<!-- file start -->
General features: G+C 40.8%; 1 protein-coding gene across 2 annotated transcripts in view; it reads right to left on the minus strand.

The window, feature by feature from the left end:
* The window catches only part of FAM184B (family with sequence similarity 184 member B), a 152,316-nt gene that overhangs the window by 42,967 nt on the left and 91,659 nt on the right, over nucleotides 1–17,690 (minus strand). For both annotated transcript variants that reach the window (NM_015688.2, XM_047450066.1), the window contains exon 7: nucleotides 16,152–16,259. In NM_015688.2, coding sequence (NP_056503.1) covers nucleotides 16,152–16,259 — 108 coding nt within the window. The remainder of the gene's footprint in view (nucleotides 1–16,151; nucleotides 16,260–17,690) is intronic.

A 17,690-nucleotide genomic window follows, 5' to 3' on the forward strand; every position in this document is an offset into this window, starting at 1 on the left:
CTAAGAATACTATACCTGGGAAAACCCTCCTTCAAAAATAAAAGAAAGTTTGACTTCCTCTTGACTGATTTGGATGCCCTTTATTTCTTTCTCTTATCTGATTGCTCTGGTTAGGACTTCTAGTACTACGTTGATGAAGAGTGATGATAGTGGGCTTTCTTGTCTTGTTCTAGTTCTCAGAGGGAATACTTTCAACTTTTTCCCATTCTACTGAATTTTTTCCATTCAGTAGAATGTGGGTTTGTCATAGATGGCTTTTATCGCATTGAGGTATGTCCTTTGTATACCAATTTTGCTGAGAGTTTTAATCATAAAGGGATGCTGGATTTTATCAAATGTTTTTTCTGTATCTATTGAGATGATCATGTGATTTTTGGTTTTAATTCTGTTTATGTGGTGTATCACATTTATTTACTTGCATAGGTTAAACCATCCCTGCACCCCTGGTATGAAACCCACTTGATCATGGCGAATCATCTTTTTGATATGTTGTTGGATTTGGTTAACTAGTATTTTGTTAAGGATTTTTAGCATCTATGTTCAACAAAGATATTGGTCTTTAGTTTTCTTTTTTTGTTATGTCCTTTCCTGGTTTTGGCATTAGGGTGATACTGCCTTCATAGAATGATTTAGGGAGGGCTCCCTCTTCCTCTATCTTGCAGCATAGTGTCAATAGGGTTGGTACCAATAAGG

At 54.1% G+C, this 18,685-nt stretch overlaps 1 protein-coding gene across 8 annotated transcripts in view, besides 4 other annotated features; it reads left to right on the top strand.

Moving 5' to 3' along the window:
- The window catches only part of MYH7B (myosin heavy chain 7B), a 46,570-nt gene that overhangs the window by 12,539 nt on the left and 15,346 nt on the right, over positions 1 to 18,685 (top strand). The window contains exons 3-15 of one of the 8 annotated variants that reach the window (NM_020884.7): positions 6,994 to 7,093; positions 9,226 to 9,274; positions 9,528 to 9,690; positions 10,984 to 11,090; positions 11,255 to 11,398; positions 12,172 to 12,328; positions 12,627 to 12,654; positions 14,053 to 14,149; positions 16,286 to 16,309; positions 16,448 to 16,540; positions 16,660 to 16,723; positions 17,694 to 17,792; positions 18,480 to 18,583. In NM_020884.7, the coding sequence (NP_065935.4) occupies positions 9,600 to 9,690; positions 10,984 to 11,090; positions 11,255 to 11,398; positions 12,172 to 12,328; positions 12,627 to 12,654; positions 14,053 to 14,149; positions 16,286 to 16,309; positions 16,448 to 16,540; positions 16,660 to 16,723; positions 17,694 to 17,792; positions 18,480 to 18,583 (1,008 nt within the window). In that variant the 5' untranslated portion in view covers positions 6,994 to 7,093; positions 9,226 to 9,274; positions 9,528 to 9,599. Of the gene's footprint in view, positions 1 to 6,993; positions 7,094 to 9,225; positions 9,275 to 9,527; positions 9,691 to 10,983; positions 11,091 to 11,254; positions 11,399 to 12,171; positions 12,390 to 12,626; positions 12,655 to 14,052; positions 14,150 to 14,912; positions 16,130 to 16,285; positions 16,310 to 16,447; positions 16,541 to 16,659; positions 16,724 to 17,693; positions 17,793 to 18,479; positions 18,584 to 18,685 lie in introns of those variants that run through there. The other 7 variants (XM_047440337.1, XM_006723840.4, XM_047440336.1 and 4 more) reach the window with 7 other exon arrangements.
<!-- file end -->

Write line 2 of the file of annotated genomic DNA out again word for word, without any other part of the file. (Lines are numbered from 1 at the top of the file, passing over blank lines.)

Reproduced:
The window, feature by feature from the left end: